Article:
If Apple Made a Washer-Dryer

Business Insider: “With the Marathon washer/dryer, the goal is to collect enough data to figure out that one perfect temperature that works for 90% of laundry loads, the same way that the Apple design aesthetic is just perfect for the vast majority of users.

From there, you can start thinking about all kinds of science-fictional stuff. For instance, a Marathon spokesperson says that it’s not out of the question that one day, the machine could identify the stains on your clothes and automatically apply the best treatment.”

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Open Content

The New York Public Library is releasing “more than 180,000 photographs, postcards, maps and other public-domain items from the library’s special collections in downloadable high-resolution files — along with an invitation to users to grab them and do with them whatever they please,” The New York Times reports.

“We see digitization as a starting point, not an end point,” said Ben Vershbow, the director of NYPL Labs, the in-house technology division that spearheaded the effort. “We don’t just want to put stuff online and say, ‘Here it is,’ but rev the engines and encourage re-use … It’s the old library mission: Take it and run, and make it your own,” he said.

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Where Groceries Thrive

Fortune: An online startup called Thrive is attempting “to offer natural and organic goods at the price of the conventional non-organic equivalent … Thrive prices products to only cover the company’s costs to fulfill and ship, instead making the bulk of its money through a subscription model. The company charges a $60 membership fee, pegged to the cost of a Costco membership.”

“It’s Whole Foods-type products at Costco-like prices,” says co-CEO Nick Green. Thrive sells only non-perishables. “It’s where no one else wants to play,” Green says. “Fresh food is a blood bath right now. We said, let’s look at the part of the grocery that really shouldn’t be in the grocery store.” Thrive launched about two years ago and now has “about 150,000 members.” “We can’t scale the infrastructure fast enough to service the demand,” Green says.

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Beyond Experiential

Without question, a brand’s advertising and its visual identity are part of the brand promise and experience, or at least can be dressed up to appear so. However, it is critical to distinguish between brand experiences and the brand experience.

Brand experiences can be fun moments for the customer. This might be an event of some kind, often referred to as “experiential.” As brands move away from traditional advertising, they move toward “happenings,” increasingly involving social media. It’s a remarkable video or clever tweet that goes viral.

These types of transient experiences constitute much, if not most, of what drives marketing today. It is all very cool, and can make even the dullest brand seem hip, but it still comes down mostly on the side of making promises as opposed to keeping them. It’s the 21st century version of a 30-second television commercial. Don Draper is alive and well, and living on YouTube.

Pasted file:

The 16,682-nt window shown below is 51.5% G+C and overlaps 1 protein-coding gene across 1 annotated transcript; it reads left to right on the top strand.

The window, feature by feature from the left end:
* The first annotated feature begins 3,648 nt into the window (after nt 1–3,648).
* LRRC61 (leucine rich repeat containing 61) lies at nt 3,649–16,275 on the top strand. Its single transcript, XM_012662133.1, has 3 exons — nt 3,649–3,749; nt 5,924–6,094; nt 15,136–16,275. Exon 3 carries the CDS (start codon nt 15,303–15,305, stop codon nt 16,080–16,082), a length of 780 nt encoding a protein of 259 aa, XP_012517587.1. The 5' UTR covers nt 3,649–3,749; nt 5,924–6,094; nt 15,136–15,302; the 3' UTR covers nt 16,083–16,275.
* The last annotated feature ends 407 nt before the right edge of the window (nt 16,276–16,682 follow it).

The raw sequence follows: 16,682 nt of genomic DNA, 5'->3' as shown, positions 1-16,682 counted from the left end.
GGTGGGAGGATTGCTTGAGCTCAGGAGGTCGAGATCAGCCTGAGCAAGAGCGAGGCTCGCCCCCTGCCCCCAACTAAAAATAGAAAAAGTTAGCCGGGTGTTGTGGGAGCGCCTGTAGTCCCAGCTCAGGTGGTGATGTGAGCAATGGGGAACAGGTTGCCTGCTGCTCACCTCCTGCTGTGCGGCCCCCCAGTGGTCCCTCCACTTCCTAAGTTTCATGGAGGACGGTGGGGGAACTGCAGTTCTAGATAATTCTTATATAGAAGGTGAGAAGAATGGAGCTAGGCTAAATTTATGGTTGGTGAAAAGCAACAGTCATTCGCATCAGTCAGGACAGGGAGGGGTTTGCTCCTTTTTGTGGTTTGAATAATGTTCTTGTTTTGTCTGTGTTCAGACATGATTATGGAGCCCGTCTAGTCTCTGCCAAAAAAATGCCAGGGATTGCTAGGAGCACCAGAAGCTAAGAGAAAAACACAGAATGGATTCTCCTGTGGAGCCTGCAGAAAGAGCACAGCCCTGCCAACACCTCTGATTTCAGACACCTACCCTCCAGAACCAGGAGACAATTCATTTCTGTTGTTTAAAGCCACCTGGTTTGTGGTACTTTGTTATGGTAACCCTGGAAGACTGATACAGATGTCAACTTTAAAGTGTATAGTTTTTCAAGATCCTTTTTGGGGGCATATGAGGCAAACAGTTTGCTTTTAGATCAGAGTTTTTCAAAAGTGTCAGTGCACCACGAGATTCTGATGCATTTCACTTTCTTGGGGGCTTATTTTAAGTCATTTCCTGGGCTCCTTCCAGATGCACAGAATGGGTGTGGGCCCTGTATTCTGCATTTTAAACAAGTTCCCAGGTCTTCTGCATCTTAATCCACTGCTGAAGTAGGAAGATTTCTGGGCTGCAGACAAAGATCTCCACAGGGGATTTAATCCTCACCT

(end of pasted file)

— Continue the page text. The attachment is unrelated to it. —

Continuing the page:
Here’s the thing: Of what value is a momentary, fun, marketing-infused experience, if the day-in, day-out experience with the product or service falls short? It’s limited, at best. At worst, it can be fatal, given that nothing exposes a bad experience faster than good advertising.

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Under Armour’s Healthbox

Wired: “Under Armour was founded on a simple idea: Make athletes better. To do that, it’s turning human performance into a big data problem. The company is betting on the notion that the right hardware, the biggest dataset, a lot of machine learning, and powerful motivational tools can make everyone better, faster, and stronger. It’s betting that technology doesn’t exist solely to make us lazy, to bring everything to our door with the push of a button.

The centerpiece of that bet is a $400 kit, announced today, called Healthbox, that provides a scale, an activity tracker wearable, and a chest strap for measuring heart rate. The company also is updating Record, its mobile app, making it a 24/7 real-time barometer of your fitness and health. These tools, combined with three apps Under Armour has purchased in recent years, provide the most comprehensive ecosystem of fitness products yet made.”

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What is Serendipity?

While serendipity often involves accidents, it is not accidental, or passive, writes Pagan Kennedy, author of Inventology, in The New York Times. The term itself was coined in 1754 by Horace Walpole, and was based on “a Persian fairy tale about three princes from the Isle of Serendip who possess superpowers of observation.”

In other words, “serendipity … is something people do … That’s why we need to develop a new, interdisciplinary field — call it serendipity studies — that can help us create a taxonomy of discoveries in the chemistry lab, the newsroom, the forest, the classroom, the particle accelerator and the hospital.”

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The Fairway Trajectory

“Fairway kept expanding—stores in more places around New York—and they aimed more at the median shopper,” reports Pacific Standard. “Gradually, the store lost its edge, its quirkiness. With great size comes great McDonaldization—predictability, calculability. “Like no other market,” says every Fairway sign and every Fairway plastic bag. But it became like lots of other markets, with ‘specials’ and coupons. Coupons! Fairway never had coupons. Or specials.”

“In the first months after the private equity firm took Fairway public in 2013, the stock price was as high as $26 a share. The other day, it closed at $1.04.”

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